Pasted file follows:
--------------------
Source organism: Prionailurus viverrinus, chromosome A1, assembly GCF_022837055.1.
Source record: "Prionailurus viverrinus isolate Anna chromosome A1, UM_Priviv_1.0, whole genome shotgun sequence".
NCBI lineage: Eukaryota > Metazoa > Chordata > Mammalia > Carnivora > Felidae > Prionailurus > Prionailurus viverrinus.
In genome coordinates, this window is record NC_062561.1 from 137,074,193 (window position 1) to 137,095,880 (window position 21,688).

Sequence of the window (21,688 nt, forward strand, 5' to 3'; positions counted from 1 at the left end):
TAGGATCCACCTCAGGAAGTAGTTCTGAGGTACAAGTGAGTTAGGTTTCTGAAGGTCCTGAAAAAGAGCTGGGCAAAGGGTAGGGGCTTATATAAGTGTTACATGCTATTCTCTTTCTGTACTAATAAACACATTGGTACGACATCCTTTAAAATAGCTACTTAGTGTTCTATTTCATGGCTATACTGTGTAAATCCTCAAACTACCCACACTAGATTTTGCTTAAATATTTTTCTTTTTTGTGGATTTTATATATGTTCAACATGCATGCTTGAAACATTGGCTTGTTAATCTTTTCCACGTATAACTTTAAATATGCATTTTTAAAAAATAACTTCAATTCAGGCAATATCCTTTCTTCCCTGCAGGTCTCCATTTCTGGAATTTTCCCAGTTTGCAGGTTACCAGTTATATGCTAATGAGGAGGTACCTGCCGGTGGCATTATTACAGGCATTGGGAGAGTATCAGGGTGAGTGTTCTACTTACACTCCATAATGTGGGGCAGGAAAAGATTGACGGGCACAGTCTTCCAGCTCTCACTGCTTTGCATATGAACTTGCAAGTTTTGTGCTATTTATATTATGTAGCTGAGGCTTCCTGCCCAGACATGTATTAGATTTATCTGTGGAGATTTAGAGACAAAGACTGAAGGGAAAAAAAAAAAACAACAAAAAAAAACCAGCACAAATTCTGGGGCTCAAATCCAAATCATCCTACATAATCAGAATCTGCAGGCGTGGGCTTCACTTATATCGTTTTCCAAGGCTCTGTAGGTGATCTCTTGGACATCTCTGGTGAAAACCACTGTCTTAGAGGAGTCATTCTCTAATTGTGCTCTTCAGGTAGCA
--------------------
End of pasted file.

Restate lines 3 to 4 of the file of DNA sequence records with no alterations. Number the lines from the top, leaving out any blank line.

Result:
NCBI lineage: Eukaryota > Metazoa > Chordata > Mammalia > Carnivora > Felidae > Prionailurus > Prionailurus viverrinus.
In genome coordinates, this window is record NC_062561.1 from 137,074,193 (window position 1) to 137,095,880 (window position 21,688).